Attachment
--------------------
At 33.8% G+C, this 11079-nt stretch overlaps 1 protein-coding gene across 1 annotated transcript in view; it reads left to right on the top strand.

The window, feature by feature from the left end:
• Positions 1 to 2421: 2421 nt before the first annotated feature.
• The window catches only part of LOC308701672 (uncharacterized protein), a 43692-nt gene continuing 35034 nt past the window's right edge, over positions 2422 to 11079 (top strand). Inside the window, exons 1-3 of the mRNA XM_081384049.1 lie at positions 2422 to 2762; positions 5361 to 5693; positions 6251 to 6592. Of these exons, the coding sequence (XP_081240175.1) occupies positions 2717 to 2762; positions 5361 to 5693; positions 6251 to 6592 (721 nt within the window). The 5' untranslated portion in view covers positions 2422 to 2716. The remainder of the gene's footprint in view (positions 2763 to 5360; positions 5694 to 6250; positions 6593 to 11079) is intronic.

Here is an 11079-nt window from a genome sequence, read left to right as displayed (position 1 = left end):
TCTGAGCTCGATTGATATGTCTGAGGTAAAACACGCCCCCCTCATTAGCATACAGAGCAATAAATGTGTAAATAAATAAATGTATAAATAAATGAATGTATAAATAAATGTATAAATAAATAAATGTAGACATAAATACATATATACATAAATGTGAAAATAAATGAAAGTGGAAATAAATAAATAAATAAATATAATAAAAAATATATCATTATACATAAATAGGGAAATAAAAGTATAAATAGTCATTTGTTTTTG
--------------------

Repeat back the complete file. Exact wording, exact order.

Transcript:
At 33.8% G+C, this 11079-nt stretch overlaps 1 protein-coding gene across 1 annotated transcript in view; it reads left to right on the top strand.

The window, feature by feature from the left end:
• Positions 1 to 2421: 2421 nt before the first annotated feature.
• The window catches only part of LOC308701672 (uncharacterized protein), a 43692-nt gene continuing 35034 nt past the window's right edge, over positions 2422 to 11079 (top strand). Inside the window, exons 1-3 of the mRNA XM_081384049.1 lie at positions 2422 to 2762; positions 5361 to 5693; positions 6251 to 6592. Of these exons, the coding sequence (XP_081240175.1) occupies positions 2717 to 2762; positions 5361 to 5693; positions 6251 to 6592 (721 nt within the window). The 5' untranslated portion in view covers positions 2422 to 2716. The remainder of the gene's footprint in view (positions 2763 to 5360; positions 5694 to 6250; positions 6593 to 11079) is intronic.

Here is an 11079-nt window from a genome sequence, read left to right as displayed (position 1 = left end):
TCTGAGCTCGATTGATATGTCTGAGGTAAAACACGCCCCCCTCATTAGCATACAGAGCAATAAATGTGTAAATAAATAAATGTATAAATAAATGAATGTATAAATAAATGTATAAATAAATAAATGTAGACATAAATACATATATACATAAATGTGAAAATAAATGAAAGTGGAAATAAATAAATAAATAAATATAATAAAAAATATATCATTATACATAAATAGGGAAATAAAAGTATAAATAGTCATTTGTTTTTG